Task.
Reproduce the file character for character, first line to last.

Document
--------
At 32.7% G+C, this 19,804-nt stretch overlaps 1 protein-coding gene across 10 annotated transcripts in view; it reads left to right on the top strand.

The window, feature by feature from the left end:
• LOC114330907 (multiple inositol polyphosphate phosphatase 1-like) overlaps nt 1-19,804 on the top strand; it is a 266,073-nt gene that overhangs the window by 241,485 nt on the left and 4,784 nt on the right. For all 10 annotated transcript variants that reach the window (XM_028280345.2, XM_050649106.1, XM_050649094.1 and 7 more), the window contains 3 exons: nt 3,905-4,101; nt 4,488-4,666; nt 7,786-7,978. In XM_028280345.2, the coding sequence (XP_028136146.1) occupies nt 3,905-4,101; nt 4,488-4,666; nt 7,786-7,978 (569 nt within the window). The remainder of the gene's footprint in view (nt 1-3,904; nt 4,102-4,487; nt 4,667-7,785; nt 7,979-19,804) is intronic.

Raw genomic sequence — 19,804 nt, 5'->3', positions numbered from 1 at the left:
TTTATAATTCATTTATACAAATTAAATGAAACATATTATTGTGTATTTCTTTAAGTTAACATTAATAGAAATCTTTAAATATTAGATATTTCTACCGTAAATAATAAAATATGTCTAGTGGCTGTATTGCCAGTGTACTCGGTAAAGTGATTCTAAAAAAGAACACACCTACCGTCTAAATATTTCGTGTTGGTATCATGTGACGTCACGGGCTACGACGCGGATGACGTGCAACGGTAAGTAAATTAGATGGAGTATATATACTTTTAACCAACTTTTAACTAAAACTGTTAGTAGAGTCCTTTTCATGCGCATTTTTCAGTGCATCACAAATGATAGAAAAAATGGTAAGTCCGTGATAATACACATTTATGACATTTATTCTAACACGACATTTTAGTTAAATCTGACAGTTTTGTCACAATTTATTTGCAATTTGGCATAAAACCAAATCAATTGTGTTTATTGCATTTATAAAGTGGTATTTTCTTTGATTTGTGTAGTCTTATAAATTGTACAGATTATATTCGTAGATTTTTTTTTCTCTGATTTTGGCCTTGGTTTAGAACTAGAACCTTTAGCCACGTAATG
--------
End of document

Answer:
At 32.7% G+C, this 19,804-nt stretch overlaps 1 protein-coding gene across 10 annotated transcripts in view; it reads left to right on the top strand.

The window, feature by feature from the left end:
• LOC114330907 (multiple inositol polyphosphate phosphatase 1-like) overlaps nt 1-19,804 on the top strand; it is a 266,073-nt gene that overhangs the window by 241,485 nt on the left and 4,784 nt on the right. For all 10 annotated transcript variants that reach the window (XM_028280345.2, XM_050649106.1, XM_050649094.1 and 7 more), the window contains 3 exons: nt 3,905-4,101; nt 4,488-4,666; nt 7,786-7,978. In XM_028280345.2, the coding sequence (XP_028136146.1) occupies nt 3,905-4,101; nt 4,488-4,666; nt 7,786-7,978 (569 nt within the window). The remainder of the gene's footprint in view (nt 1-3,904; nt 4,102-4,487; nt 4,667-7,785; nt 7,979-19,804) is intronic.

Raw genomic sequence — 19,804 nt, 5'->3', positions numbered from 1 at the left:
TTTATAATTCATTTATACAAATTAAATGAAACATATTATTGTGTATTTCTTTAAGTTAACATTAATAGAAATCTTTAAATATTAGATATTTCTACCGTAAATAATAAAATATGTCTAGTGGCTGTATTGCCAGTGTACTCGGTAAAGTGATTCTAAAAAAGAACACACCTACCGTCTAAATATTTCGTGTTGGTATCATGTGACGTCACGGGCTACGACGCGGATGACGTGCAACGGTAAGTAAATTAGATGGAGTATATATACTTTTAACCAACTTTTAACTAAAACTGTTAGTAGAGTCCTTTTCATGCGCATTTTTCAGTGCATCACAAATGATAGAAAAAATGGTAAGTCCGTGATAATACACATTTATGACATTTATTCTAACACGACATTTTAGTTAAATCTGACAGTTTTGTCACAATTTATTTGCAATTTGGCATAAAACCAAATCAATTGTGTTTATTGCATTTATAAAGTGGTATTTTCTTTGATTTGTGTAGTCTTATAAATTGTACAGATTATATTCGTAGATTTTTTTTTCTCTGATTTTGGCCTTGGTTTAGAACTAGAACCTTTAGCCACGTAATG